Tough and Triassic Tuesday! Give yourself a free rental from the Action or Classics section with any other paid rental! OR Get any three non-new releases for seven days for seven bucks!

>>> Emily S. Customer suggests The Stranger (in Classics). Orson Welles directed this 1946 film in which an agent of the U.N. War Crimes Commission (Edward G. Robinson) travels to a sleepy New England town in pursuit of a Nazi fugitive. Is Charles Rankin (Orson Welles), the popular young teacher at the local boys’ school, something more sinister than he seems? Welles’ only undisputed box office success, it’s an entertaining but undistinguished little film, but it will always have a place in my heart—not only for Welles’ chilly charm but for the easy wit jammed in around the edged. My vote for best line that got past the censors: when Rankin and his new wife Mary (a doggedly cheerful Loretta Young) return from their skiing honeymoon, her little brother Noah (Richard Long) asks his sister with a breezy lack of irony “Did you remember to keep your knees together and your apparatus in?” MIND YER BEESWAX, BROTHER.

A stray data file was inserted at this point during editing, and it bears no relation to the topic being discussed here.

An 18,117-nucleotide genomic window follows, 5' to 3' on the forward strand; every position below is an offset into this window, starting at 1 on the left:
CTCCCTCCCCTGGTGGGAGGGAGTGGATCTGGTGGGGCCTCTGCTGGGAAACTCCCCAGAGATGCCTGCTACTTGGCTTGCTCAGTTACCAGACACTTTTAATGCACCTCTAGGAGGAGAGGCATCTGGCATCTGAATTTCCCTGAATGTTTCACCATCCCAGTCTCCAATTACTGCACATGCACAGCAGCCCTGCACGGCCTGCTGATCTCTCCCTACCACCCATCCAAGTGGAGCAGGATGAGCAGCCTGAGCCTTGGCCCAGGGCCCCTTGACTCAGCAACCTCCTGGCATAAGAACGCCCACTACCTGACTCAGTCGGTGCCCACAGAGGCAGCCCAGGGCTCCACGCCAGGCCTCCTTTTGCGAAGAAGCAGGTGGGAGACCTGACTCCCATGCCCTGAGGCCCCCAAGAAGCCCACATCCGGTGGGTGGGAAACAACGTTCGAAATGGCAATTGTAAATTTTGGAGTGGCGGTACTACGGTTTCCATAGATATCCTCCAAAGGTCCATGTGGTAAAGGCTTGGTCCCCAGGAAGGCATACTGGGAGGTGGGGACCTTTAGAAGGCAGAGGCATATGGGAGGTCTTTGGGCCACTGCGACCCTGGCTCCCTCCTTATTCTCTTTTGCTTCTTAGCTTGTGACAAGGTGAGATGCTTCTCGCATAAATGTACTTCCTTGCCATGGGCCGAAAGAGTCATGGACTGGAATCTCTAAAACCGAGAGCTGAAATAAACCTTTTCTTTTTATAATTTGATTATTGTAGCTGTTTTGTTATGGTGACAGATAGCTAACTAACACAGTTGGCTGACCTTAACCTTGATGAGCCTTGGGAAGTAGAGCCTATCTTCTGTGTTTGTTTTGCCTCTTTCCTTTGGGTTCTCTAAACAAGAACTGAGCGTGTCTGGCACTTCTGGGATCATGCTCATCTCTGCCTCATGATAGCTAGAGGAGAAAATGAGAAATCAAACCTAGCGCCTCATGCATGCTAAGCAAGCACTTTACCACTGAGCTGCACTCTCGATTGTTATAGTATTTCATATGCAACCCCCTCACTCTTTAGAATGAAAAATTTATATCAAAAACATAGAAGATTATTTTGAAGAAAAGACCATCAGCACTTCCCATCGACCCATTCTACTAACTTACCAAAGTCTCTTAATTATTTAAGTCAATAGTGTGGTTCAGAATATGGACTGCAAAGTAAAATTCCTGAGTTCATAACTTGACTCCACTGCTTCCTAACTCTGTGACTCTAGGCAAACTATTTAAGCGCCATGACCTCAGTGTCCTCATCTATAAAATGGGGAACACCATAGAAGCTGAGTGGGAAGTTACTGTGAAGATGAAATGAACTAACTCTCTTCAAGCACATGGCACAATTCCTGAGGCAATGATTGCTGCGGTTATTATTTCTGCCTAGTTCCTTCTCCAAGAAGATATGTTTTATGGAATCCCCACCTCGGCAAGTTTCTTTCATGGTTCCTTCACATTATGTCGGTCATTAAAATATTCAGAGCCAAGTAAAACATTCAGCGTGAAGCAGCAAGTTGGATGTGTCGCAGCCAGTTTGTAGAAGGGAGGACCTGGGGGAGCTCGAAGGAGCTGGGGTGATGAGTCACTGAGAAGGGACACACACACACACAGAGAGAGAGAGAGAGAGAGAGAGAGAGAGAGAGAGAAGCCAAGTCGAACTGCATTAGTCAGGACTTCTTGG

Wacky and Worldly Wednesday! You’ve got a free rental coming from the Comedy or Foreign Language sections with any other paid rental! OR Get any three non-new releases for seven days for seven bucks!                                                        

>>> Dennis suggests getting some serious free money at Videoport! You’re gonna spend your entertainment dollars with us, so why not get some free ones? No reason not to. $20 buys you $25 in store credit and $30 buys you $40. Boom—free money. Do that.